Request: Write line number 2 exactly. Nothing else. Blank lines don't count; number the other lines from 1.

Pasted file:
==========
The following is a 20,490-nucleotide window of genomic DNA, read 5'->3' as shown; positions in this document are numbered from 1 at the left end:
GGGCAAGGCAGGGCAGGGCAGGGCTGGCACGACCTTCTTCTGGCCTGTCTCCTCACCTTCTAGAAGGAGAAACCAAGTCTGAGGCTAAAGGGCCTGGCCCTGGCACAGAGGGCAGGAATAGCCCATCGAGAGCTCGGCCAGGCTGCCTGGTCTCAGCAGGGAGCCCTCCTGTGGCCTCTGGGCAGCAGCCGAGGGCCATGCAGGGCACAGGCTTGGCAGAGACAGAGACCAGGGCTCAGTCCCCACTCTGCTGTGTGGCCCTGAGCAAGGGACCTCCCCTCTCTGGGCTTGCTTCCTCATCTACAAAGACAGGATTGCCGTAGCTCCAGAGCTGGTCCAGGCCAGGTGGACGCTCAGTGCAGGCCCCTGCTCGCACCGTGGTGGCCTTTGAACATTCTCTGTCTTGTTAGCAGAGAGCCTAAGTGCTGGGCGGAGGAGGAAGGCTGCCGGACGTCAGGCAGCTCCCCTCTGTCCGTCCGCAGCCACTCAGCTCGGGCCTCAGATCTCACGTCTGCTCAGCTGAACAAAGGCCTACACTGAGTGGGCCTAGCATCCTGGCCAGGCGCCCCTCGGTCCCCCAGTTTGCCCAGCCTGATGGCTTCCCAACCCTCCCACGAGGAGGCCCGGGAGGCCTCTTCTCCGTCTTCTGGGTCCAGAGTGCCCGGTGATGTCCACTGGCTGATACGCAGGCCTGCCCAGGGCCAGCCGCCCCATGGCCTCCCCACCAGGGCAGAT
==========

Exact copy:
GGGCAAGGCAGGGCAGGGCAGGGCTGGCACGACCTTCTTCTGGCCTGTCTCCTCACCTTCTAGAAGGAGAAACCAAGTCTGAGGCTAAAGGGCCTGGCCCTGGCACAGAGGGCAGGAATAGCCCATCGAGAGCTCGGCCAGGCTGCCTGGTCTCAGCAGGGAGCCCTCCTGTGGCCTCTGGGCAGCAGCCGAGGGCCATGCAGGGCACAGGCTTGGCAGAGACAGAGACCAGGGCTCAGTCCCCACTCTGCTGTGTGGCCCTGAGCAAGGGACCTCCCCTCTCTGGGCTTGCTTCCTCATCTACAAAGACAGGATTGCCGTAGCTCCAGAGCTGGTCCAGGCCAGGTGGACGCTCAGTGCAGGCCCCTGCTCGCACCGTGGTGGCCTTTGAACATTCTCTGTCTTGTTAGCAGAGAGCCTAAGTGCTGGGCGGAGGAGGAAGGCTGCCGGACGTCAGGCAGCTCCCCTCTGTCCGTCCGCAGCCACTCAGCTCGGGCCTCAGATCTCACGTCTGCTCAGCTGAACAAAGGCCTACACTGAGTGGGCCTAGCATCCTGGCCAGGCGCCCCTCGGTCCCCCAGTTTGCCCAGCCTGATGGCTTCCCAACCCTCCCACGAGGAGGCCCGGGAGGCCTCTTCTCCGTCTTCTGGGTCCAGAGTGCCCGGTGATGTCCACTGGCTGATACGCAGGCCTGCCCAGGGCCAGCCGCCCCATGGCCTCCCCACCAGGGCAGAT